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She Said What?! How To Avoid Misunderstandings Among Teens

Teenagers have a reputation for being irritable, but the next time your kid complains about an argument with a friend, consider this: It may have nothing to do with who said what and everything to do with the teens misinterpreting their peers’ tone of voice.

In a study from McGill University in Montreal, participants listened to audio recordings of simple phrases read in different emotions. Adults correctly interpreted the feelings of teens and adults. And teens ages 13 to 15 could understand the emotions in adult voices. But they weren’t so well-versed in reading their peers’ feelings.

According to the paper’s lead author, Michele Morningstar, teenagers are navigating new social experiences as their abilities to decode emotions are still developing. That can lead to a lot of misunderstandings, says Morningstar, who conducted the research while working on her Ph.D. in psychology at McGill.

The good news is that teens can develop the skills to better understand their peers. Here’s how parents can help.

Help Teens Prevent Misunderstandings

1. Spell it out.

Encourage teens to use clear words. “We’ve got to be explicit,” says Morningstar. “We can’t assume that the tone of voice should be enough. It just makes things easier if we are communicating more with our content than with our nonverbal cues.”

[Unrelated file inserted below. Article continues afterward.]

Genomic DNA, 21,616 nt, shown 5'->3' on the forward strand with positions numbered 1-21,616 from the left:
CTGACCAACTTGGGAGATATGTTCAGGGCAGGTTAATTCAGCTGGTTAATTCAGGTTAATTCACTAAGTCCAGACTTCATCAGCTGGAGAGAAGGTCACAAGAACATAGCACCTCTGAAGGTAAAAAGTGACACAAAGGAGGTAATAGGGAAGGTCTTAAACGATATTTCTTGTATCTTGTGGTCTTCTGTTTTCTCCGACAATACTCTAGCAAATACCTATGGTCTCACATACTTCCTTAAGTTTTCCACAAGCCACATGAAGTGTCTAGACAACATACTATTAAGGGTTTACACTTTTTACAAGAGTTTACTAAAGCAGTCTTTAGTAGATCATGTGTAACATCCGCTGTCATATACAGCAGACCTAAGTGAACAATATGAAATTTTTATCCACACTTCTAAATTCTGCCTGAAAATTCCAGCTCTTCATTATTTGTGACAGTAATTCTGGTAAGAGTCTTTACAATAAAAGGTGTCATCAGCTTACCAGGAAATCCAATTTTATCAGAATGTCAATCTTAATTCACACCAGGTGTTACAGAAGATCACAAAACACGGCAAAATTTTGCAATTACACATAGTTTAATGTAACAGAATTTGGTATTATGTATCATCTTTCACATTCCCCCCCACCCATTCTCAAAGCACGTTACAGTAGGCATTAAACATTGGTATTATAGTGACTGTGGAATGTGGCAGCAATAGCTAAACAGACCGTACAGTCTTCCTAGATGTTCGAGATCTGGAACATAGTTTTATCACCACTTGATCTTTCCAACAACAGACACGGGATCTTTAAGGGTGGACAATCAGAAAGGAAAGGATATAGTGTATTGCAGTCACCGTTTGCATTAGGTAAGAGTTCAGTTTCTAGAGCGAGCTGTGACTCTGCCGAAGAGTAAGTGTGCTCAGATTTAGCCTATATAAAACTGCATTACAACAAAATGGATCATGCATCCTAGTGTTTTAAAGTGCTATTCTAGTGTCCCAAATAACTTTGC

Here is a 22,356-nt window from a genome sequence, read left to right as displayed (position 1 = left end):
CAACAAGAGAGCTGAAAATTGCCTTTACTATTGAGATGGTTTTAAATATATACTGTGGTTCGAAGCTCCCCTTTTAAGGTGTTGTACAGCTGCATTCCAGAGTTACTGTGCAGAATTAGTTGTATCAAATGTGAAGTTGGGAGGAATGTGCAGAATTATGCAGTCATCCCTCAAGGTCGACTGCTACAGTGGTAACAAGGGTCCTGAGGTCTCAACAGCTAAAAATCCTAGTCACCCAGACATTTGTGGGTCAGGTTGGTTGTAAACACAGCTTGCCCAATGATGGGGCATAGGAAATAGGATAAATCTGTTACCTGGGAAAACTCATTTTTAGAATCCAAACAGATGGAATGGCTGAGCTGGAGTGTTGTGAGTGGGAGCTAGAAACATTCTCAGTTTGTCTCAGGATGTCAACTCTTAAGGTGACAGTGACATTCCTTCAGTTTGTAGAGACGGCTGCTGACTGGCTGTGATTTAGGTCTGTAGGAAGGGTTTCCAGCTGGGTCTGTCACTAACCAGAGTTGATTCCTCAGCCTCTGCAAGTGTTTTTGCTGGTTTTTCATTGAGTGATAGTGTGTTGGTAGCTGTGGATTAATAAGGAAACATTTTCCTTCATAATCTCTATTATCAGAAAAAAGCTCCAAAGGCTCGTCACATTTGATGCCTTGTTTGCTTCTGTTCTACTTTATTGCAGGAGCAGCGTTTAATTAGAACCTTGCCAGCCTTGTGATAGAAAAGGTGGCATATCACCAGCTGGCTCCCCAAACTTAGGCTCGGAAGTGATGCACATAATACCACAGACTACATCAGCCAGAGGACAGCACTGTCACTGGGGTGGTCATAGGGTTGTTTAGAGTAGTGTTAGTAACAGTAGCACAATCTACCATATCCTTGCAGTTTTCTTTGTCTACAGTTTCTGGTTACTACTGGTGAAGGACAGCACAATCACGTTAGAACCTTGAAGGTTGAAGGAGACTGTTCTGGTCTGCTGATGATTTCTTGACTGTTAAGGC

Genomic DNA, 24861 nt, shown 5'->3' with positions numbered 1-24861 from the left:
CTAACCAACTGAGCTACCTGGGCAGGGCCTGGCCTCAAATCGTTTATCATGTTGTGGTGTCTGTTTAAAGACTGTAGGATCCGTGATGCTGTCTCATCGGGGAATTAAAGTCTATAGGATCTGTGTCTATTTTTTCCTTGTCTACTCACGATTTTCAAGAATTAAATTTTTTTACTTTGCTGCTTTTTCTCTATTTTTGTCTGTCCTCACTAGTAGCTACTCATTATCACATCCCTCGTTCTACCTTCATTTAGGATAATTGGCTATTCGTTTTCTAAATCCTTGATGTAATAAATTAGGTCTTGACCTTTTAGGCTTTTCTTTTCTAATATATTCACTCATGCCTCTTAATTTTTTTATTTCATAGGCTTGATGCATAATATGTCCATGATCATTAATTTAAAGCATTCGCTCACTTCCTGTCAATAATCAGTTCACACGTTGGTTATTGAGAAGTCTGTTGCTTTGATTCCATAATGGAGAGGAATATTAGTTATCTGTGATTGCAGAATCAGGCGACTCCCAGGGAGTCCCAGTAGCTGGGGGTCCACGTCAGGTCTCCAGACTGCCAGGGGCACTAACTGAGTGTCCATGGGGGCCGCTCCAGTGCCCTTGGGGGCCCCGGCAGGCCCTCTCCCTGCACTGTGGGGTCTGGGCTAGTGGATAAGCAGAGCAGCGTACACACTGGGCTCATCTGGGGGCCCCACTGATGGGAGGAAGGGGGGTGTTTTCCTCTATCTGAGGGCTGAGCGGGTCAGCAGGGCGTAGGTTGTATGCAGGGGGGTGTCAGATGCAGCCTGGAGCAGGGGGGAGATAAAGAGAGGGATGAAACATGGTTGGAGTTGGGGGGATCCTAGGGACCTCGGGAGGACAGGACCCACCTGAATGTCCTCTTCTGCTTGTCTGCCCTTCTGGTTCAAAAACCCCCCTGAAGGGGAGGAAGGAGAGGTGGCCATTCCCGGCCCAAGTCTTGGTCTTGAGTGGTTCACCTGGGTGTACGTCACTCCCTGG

Teens’ immature ability to read emotions may be one reason that they love texting. Texting can create its own misunderstandings, but misinterpreting tone of voice isn’t an issue, says Michelle Icard, author of Middle School Makeover: Improving the Way You and Your Child Experience the Middle School Years.

2. Talk about it.

When your teen is frustrated about an argument with a friend, ask some pointed questions that might prompt them to think about tone of voice. Morningstar suggests asking things like “Is there something about the way they said this that might help you understand how they were feeling?” and “How did you express yourself?”

Both Morningstar and Icard also recommend talking to teens about how their brains are working—and that they may not be able to accurately guess what their peers are feeling yet.

3. Give them grace.

It’ll be frustrating at times, but better communication skills will come as teens mature. “Give them time to gain that experience in their learning,” says Morningstar.

Sarah Lindenfeld Hall, a mom to a tween and teen, is a longtime journalist and parenting writer whose work has appeared in, Mashable,, and EatingWell.

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